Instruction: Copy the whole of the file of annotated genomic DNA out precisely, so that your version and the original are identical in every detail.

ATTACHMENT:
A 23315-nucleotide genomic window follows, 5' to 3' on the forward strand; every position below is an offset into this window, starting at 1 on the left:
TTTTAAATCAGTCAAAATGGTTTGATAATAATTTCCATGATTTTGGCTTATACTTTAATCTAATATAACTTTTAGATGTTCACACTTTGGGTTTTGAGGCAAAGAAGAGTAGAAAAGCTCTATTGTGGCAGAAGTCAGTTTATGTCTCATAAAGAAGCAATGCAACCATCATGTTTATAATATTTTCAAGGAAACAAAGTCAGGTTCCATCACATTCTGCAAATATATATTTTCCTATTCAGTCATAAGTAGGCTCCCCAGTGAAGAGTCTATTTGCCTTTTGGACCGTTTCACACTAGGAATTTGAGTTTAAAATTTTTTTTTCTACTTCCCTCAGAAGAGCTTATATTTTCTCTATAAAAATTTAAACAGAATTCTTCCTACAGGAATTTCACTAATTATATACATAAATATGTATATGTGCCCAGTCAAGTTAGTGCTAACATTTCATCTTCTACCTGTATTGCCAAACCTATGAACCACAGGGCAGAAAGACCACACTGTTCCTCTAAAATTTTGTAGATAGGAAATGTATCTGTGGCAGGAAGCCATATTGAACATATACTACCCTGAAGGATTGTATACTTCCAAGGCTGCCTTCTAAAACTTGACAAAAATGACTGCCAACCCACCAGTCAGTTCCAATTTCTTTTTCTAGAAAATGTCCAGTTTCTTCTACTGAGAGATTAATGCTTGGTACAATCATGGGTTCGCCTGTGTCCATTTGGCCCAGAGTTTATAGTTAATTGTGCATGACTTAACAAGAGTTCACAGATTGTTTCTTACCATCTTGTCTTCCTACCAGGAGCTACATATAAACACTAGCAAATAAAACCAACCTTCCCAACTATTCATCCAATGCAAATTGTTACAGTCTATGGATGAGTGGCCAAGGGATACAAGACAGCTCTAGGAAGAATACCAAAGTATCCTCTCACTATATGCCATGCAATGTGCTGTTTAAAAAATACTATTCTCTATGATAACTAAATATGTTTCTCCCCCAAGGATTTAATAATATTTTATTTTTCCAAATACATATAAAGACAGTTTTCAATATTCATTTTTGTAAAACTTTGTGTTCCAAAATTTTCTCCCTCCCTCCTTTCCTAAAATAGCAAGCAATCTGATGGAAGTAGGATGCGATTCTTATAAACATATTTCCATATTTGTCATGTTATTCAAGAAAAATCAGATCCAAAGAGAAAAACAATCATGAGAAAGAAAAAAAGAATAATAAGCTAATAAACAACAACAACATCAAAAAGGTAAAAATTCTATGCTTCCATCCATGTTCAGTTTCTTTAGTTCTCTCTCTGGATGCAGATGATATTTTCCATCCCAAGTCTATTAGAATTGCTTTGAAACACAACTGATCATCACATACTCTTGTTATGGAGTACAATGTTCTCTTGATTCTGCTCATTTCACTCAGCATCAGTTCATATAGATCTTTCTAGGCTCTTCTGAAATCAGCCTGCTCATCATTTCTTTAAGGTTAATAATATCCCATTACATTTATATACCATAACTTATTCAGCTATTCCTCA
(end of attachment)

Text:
A 23315-nucleotide genomic window follows, 5' to 3' on the forward strand; every position below is an offset into this window, starting at 1 on the left:
TTTTAAATCAGTCAAAATGGTTTGATAATAATTTCCATGATTTTGGCTTATACTTTAATCTAATATAACTTTTAGATGTTCACACTTTGGGTTTTGAGGCAAAGAAGAGTAGAAAAGCTCTATTGTGGCAGAAGTCAGTTTATGTCTCATAAAGAAGCAATGCAACCATCATGTTTATAATATTTTCAAGGAAACAAAGTCAGGTTCCATCACATTCTGCAAATATATATTTTCCTATTCAGTCATAAGTAGGCTCCCCAGTGAAGAGTCTATTTGCCTTTTGGACCGTTTCACACTAGGAATTTGAGTTTAAAATTTTTTTTTCTACTTCCCTCAGAAGAGCTTATATTTTCTCTATAAAAATTTAAACAGAATTCTTCCTACAGGAATTTCACTAATTATATACATAAATATGTATATGTGCCCAGTCAAGTTAGTGCTAACATTTCATCTTCTACCTGTATTGCCAAACCTATGAACCACAGGGCAGAAAGACCACACTGTTCCTCTAAAATTTTGTAGATAGGAAATGTATCTGTGGCAGGAAGCCATATTGAACATATACTACCCTGAAGGATTGTATACTTCCAAGGCTGCCTTCTAAAACTTGACAAAAATGACTGCCAACCCACCAGTCAGTTCCAATTTCTTTTTCTAGAAAATGTCCAGTTTCTTCTACTGAGAGATTAATGCTTGGTACAATCATGGGTTCGCCTGTGTCCATTTGGCCCAGAGTTTATAGTTAATTGTGCATGACTTAACAAGAGTTCACAGATTGTTTCTTACCATCTTGTCTTCCTACCAGGAGCTACATATAAACACTAGCAAATAAAACCAACCTTCCCAACTATTCATCCAATGCAAATTGTTACAGTCTATGGATGAGTGGCCAAGGGATACAAGACAGCTCTAGGAAGAATACCAAAGTATCCTCTCACTATATGCCATGCAATGTGCTGTTTAAAAAATACTATTCTCTATGATAACTAAATATGTTTCTCCCCCAAGGATTTAATAATATTTTATTTTTCCAAATACATATAAAGACAGTTTTCAATATTCATTTTTGTAAAACTTTGTGTTCCAAAATTTTCTCCCTCCCTCCTTTCCTAAAATAGCAAGCAATCTGATGGAAGTAGGATGCGATTCTTATAAACATATTTCCATATTTGTCATGTTATTCAAGAAAAATCAGATCCAAAGAGAAAAACAATCATGAGAAAGAAAAAAAGAATAATAAGCTAATAAACAACAACAACATCAAAAAGGTAAAAATTCTATGCTTCCATCCATGTTCAGTTTCTTTAGTTCTCTCTCTGGATGCAGATGATATTTTCCATCCCAAGTCTATTAGAATTGCTTTGAAACACAACTGATCATCACATACTCTTGTTATGGAGTACAATGTTCTCTTGATTCTGCTCATTTCACTCAGCATCAGTTCATATAGATCTTTCTAGGCTCTTCTGAAATCAGCCTGCTCATCATTTCTTTAAGGTTAATAATATCCCATTACATTTATATACCATAACTTATTCAGCTATTCCTCA